Ant poison is one way to drive insects out of your home. But what to do if there are dogs in the house?
Is laying out ant poison advisable if you have a dog? Because there is a high risk that your dog will eat the poisoned bait.
Also, ants are extremely useful insects. Scientists find them highly interesting because of their teamwork. The small hard-working creatures also improve our environment sustainably.
For example, ants spread the seeds of plants, they turn over the soil and help break down plant matter. In addition, they eat and fight harmful insects and thus regulate their occurrence.
All of this is probably reason enough to protect the little fellows as best as possible.
However, if ants come into the apartment or house, they can be very unpleasant. And it will be very difficult to get rid of them.
My dog ate ant poison, what to do?
Most ant poisons for dogs are only really dangerous in large quantities.
Despite this, you should not use toxins near pets. This also applies, for example, to chemical agents such as lawn fertilizer.
If your dog has eaten ant poison, go to your vet immediately. As an immediate measure, activated charcoal can bind large amounts of poison.
Be sure to bring the rest of the ant poison and the packaging with you to the vet. Doctors can find the exact information about the poison there and administer targeted antidotes.
There are different types of ant poison
Ant poisons are commercially available in many different forms. The active ingredients also vary.
Common ant poisons are available as:
- bait boxes
The bait boxes are particularly popular for use in the living area. These cans are positioned directly on the ant trail. This is how the ants crawl in, absorb the active substance and carry the poison into the nest.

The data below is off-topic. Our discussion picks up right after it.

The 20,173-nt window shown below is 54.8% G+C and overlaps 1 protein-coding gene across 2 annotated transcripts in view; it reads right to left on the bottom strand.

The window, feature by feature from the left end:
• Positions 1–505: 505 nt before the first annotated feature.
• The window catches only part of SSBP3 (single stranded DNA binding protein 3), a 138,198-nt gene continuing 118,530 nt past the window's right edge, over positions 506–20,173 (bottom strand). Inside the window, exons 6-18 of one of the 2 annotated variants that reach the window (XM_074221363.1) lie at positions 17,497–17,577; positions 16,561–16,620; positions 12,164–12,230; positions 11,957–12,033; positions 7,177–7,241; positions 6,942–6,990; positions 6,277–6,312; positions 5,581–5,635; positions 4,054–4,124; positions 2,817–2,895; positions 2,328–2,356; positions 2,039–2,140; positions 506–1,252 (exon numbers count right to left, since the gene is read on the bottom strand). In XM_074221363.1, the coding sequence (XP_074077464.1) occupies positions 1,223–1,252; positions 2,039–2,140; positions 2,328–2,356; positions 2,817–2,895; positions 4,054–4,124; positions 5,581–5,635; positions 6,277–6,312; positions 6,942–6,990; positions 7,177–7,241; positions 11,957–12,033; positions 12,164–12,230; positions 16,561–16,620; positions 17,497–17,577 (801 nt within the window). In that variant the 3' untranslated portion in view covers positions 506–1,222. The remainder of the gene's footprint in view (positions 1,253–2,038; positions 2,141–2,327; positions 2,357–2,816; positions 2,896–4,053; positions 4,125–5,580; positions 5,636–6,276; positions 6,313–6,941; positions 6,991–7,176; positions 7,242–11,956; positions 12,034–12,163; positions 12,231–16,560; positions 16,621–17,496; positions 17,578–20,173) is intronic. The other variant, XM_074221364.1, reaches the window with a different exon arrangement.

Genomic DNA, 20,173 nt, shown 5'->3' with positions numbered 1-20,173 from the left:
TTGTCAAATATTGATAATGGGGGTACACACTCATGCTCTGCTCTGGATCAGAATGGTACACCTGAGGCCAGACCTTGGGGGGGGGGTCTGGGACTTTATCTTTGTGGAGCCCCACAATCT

There they feed the brood and queen the toxin. The ants are dying.
Other options include gel, sprinkles, or spray. They are also applied in the area of the ant trails and ensure the death of the animals.
Which ant poison is tolerated by dogs?
Active ingredients that are used in ant poison are:
This active ingredient is an insecticide that has a very broad effect. It is on the market as a contact and ingestion poison. Permethrin is also used in veterinary medicine against pests. It is included in anti-flea remedies.
The substance imidacloprid has been used as a pesticide since 1985 and is now one of the best-selling synthetic insecticides worldwide.
Fipronil is an insecticide that acts as a contact poison. The active ingredient hit the headlines in 2017 when chicken eggs contaminated with fipronil landed on supermarket shelves. Fipronil is not approved as an insecticide for food-producing animals.
Etofenprox is authorized in the EU as an insecticide and plant protection product.
Pyrethrum is a natural insect repellent and was already known to the Romans. It is made from dried daisy flowers. As a contact poison, pyrethrum is effective against fleas, head lice, ants, cockroaches, and mosquitoes.
This active ingredient works against hygiene pests and is no longer permitted in the EU.
The dose makes the poison
All of these toxins can severely irritate the mucous membranes of the respiratory and digestive tract. Incidentally, this also applies to humans.